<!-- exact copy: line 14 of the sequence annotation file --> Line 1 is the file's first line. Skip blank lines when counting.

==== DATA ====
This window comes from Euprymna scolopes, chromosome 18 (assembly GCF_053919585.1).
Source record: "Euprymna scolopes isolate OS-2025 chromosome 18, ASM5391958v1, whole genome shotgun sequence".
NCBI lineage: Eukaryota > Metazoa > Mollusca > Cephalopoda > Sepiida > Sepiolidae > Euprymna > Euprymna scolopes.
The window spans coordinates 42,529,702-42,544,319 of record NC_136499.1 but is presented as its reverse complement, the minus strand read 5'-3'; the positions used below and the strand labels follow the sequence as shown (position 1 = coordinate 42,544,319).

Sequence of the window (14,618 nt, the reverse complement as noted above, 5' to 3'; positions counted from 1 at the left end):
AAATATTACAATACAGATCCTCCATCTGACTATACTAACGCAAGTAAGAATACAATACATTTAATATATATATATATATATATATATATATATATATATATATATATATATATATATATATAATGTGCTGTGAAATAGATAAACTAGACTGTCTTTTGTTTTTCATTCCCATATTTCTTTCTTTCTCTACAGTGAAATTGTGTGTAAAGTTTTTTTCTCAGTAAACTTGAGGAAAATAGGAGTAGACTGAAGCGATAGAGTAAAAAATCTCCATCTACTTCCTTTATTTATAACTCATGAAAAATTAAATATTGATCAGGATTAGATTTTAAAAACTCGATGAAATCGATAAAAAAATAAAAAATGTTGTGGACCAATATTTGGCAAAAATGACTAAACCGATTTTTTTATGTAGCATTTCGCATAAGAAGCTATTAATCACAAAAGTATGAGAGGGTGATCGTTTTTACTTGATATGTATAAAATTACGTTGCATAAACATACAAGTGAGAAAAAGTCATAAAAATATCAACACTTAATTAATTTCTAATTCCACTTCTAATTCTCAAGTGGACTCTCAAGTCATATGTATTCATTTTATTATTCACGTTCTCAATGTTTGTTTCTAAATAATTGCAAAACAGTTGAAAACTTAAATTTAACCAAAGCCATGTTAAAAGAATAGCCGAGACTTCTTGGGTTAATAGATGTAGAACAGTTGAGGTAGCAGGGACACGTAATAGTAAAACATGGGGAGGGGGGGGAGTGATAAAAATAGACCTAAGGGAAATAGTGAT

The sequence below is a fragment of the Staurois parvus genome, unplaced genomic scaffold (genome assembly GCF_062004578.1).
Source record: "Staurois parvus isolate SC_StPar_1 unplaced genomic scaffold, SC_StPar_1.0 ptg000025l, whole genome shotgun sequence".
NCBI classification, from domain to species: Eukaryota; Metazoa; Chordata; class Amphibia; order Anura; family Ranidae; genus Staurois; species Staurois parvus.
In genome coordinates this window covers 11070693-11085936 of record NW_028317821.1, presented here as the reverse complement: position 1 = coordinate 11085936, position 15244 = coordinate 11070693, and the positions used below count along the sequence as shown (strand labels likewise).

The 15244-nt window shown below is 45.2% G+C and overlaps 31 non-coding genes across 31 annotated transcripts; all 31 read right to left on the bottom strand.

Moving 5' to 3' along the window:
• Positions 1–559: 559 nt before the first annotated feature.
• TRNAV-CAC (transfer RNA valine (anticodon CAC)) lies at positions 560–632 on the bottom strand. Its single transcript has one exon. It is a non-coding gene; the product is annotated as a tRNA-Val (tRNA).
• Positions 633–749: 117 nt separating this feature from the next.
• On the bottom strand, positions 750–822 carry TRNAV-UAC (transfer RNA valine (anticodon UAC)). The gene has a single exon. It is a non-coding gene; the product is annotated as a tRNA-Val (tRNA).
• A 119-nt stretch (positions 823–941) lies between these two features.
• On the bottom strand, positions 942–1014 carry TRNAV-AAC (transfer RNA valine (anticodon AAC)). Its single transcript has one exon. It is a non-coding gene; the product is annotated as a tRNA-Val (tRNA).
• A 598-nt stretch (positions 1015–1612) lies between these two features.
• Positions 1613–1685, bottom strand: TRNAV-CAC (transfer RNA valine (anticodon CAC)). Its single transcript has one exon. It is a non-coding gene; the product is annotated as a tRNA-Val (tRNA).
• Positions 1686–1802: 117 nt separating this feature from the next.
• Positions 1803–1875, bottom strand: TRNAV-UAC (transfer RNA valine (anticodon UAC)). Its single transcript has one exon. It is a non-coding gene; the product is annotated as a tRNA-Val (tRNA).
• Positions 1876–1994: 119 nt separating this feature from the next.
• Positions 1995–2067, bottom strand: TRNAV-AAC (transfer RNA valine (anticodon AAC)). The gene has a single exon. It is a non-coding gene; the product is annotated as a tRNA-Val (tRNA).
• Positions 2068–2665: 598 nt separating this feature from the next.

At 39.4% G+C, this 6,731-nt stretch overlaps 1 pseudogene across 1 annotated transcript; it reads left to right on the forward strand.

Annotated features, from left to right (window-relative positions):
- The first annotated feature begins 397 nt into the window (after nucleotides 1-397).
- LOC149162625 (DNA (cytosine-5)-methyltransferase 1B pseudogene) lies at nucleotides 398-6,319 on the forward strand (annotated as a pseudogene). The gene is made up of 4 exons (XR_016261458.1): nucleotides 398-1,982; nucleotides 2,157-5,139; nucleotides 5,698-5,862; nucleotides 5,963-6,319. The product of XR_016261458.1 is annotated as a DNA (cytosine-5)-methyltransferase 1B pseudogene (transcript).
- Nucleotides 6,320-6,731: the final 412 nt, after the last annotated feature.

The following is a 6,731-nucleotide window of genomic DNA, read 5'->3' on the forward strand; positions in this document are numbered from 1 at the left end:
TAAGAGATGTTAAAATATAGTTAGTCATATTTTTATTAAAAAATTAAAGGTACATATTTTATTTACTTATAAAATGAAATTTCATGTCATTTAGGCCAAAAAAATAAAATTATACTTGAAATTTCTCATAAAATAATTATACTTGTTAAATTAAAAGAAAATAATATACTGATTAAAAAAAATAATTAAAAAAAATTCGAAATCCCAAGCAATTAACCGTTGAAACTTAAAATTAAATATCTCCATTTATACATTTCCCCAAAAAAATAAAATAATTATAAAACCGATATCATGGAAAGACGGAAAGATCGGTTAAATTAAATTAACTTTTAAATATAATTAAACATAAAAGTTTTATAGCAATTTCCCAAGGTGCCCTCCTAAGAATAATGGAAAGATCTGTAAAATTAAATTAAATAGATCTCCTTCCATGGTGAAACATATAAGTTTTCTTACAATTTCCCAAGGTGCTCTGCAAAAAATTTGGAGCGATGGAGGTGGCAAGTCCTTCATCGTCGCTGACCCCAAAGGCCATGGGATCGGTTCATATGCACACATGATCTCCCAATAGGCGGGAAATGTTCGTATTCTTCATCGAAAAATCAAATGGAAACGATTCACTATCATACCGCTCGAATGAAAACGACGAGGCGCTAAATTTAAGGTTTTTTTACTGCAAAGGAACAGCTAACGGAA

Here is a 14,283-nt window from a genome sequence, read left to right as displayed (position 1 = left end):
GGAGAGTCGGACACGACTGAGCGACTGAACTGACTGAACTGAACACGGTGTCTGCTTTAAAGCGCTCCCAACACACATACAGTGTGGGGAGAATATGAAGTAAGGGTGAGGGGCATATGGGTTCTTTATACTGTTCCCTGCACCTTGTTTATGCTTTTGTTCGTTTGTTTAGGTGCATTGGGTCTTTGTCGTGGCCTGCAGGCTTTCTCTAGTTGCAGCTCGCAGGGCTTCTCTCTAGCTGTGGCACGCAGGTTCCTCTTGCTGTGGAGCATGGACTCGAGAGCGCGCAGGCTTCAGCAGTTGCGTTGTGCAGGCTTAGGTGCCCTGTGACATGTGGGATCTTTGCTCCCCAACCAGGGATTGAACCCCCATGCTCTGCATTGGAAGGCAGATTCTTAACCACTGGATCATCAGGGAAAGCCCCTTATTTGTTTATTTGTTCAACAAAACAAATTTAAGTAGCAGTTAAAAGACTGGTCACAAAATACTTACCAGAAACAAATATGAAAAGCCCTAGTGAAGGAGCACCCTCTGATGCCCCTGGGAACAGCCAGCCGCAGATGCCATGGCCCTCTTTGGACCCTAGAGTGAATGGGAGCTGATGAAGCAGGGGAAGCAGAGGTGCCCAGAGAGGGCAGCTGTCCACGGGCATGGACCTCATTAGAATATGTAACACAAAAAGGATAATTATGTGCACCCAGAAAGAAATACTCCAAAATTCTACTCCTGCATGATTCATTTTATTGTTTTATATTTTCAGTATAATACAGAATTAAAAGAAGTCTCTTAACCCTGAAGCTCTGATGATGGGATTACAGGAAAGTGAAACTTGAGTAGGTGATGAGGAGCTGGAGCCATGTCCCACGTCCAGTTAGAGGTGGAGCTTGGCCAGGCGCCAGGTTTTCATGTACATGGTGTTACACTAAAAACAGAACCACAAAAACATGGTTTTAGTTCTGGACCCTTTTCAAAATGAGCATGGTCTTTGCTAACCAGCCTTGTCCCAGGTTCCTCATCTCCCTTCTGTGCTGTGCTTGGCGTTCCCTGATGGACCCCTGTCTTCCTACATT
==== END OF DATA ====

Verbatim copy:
• TRNAV-CAC (transfer RNA valine (anticodon CAC)) lies at positions 560–632 on the bottom strand. Its single transcript has one exon. It is a non-coding gene; the product is annotated as a tRNA-Val (tRNA).